Monthly Archives: June 2012

How to Save as a Poor College Student

Filed under: College Life, Money/Budget - Social Community Manager
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Every college freshman experiences financial issues. Going to college for the first time can feel like being on cloud nine. You’re floating along, going to parties, going out to eat, spending all the money you saved from the summer before or all the money Mom and Dad sent you off with, when suddenly – the money and the cloud are gone and you’re left sinking into a finance issue, with a bank account sinking as well.

Don’t be ashamed. It happens to almost all of us incoming college students, so here are a few helpful tips to keep you on that financial cloud nine.

Find a job.

This may sound obvious to those who worked during high school, but for those who did not need to, this may seem like a last resort. You will make money and new friends with your co-workers, gain good real world experience, and create new opportunities for yourself.  Look for places where you have the possibility to move up, or that have benefits for college students.  I currently work for a grocery chain in the Midwest known as Hy-Vee. Hy-Vee offers a 401K plan for everyone ages 19 and over.  This is the kind of benefit I am talking about.

Find the right bank.

Look at the banking options you have around you. Check out the savings account and checking account options. Which one has the highest interest rate? Do any of them offer start up or joining benefits? I highly recommend starting out with a checking account. Once you’ve accumulated around $500, start a savings account, which usually have to be started with a $100 deposit. Start a monthly automatic transfer of a small sum from your checking into your savings.  This way, you’ll be automatically saving money and not even thinking about it.

Create a budget.

This may seem like the solution to all your problems. “Oh I’ll just start a budget and stick with it. No problem.” It is actually a lot harder than it seems. First, take a look at the things in your life that are costing you money: driving, eating out, groceries, going out with friends, rent, utilities, etc. Then, take a look at how many hours you work during a week. This may seem overwhelming, but once you know where all your money is going, where you can cut back, and where you can afford to give more, you will feel much more confident in your financial situation.  Make a list of all things you cannot live without, and then plan out how much you can put towards these items each week.  Remember; do not plan on spending all your paycheck on these things every week. You will want to have a little “random” fund set aside in case of emergencies or something comes up.  If you’re planning on creating the savings account with the automatic transfer of money, do not forget to budget that in either.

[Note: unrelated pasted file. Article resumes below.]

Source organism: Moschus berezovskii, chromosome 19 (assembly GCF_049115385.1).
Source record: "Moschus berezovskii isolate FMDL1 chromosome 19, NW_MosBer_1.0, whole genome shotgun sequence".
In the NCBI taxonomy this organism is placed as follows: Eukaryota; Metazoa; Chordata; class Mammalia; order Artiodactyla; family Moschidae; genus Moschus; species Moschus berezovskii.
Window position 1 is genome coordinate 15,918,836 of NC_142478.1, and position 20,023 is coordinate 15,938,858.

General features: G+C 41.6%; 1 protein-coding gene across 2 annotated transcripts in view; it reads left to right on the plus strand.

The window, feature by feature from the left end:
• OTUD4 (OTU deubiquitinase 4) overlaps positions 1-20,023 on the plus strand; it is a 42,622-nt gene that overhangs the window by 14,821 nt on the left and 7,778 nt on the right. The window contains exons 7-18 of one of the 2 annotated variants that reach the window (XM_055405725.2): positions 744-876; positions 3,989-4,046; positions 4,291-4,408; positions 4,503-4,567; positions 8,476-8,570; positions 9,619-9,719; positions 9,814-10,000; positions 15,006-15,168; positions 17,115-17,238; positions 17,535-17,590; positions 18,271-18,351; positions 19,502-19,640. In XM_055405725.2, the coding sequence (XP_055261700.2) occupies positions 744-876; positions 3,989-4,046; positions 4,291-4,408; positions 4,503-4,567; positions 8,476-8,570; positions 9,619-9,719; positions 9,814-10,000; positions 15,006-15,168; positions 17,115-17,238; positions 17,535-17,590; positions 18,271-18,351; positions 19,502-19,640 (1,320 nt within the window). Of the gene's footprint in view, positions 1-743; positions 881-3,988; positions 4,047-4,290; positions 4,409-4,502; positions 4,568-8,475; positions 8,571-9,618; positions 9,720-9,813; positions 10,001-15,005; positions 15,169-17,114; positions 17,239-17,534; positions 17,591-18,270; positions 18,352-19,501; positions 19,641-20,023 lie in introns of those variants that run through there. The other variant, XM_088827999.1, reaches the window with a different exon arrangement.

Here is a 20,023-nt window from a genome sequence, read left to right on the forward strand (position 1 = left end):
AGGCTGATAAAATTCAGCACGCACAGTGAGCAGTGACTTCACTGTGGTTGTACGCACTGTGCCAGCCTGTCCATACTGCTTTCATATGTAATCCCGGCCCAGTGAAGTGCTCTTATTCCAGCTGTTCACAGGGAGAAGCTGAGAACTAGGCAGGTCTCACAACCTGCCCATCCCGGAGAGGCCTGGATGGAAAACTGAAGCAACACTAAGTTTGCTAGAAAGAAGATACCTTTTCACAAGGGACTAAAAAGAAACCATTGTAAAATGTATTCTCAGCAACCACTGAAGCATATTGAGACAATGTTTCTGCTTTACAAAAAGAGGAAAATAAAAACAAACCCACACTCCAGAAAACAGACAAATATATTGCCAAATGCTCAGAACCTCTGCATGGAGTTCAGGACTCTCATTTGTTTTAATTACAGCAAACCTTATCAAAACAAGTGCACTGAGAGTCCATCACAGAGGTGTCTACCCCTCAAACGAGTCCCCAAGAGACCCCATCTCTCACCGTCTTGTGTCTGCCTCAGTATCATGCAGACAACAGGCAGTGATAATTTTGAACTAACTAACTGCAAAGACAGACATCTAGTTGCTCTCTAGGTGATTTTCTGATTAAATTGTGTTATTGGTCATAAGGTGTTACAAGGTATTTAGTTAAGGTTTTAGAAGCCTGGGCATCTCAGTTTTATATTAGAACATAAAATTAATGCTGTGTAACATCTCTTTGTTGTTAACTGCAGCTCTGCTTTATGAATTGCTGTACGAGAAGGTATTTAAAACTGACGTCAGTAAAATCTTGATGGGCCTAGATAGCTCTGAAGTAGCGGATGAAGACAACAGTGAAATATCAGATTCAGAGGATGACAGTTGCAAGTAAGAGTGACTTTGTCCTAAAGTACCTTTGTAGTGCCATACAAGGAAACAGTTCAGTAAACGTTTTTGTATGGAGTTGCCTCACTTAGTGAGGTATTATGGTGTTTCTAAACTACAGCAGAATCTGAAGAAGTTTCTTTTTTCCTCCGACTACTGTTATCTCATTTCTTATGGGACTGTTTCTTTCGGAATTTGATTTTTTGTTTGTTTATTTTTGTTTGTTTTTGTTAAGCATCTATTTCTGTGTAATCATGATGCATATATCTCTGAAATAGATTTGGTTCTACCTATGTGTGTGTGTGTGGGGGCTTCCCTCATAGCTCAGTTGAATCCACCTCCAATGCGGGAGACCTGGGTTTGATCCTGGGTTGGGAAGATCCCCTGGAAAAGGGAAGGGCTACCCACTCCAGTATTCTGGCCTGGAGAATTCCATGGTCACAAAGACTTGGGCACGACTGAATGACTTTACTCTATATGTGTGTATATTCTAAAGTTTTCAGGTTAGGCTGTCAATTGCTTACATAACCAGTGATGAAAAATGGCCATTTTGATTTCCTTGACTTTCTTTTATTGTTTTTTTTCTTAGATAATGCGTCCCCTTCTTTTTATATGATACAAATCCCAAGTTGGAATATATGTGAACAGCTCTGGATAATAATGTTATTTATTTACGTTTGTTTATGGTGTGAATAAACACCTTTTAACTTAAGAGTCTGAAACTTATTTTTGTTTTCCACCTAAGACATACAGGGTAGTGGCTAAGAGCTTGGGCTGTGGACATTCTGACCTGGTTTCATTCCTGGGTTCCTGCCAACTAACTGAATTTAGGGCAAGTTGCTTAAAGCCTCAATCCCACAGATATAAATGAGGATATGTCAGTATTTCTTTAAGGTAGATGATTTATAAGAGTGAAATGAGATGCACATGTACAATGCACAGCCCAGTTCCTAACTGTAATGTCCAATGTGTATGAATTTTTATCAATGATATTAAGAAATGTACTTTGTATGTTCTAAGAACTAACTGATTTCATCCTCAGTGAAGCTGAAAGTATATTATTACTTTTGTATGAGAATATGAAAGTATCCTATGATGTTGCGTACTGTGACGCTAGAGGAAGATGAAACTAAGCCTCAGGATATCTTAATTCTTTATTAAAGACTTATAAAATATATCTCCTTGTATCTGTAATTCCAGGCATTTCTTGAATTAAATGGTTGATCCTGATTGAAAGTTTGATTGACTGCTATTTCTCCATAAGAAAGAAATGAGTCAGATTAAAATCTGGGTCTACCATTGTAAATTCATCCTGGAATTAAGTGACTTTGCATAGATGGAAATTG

Take advantage of your options.

If you attend school in a big town, like I am in Iowa City, take advantage of the buses. Many times, the university’s bus system will be free, which could save your gas money for the week.

Look for coupons online and at the nearby grocery store. I am not recommending becoming an extreme couponer, just think about what you’re buying and where you can afford to save.

Find the free shows downtown or go to the park and play Frisbee golf with friends! Activities that are free usually tend to be a lot more fun for you and your pocketbook.

Jump into your new financial situation with confidence and knowledge, and have a great time doing it! Check back monthly for more blogs about finances and other situations that every college student is going to want to know about.

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3 Ways for Students to Improve Their Living Space

Filed under: College Life - Social Community Manager
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Don’t laugh, but I’m a huge believer in feng shui, the Chinese philosophy that teaches us how to create balance and harmony. Donald Trump uses it, airlines use it, heck, Oprah uses it, and the more I practice it, the more I wish I’d jumped on the bandwagon sooner. These last couple of weeks I’ve been embracing it in my bedroom and the results have been very rewarding; I feel more productive and inspired. There are a lot of feng shui tips floating around out there, but, as one student to another, I thought I would share a few of the ones that have worked well for me.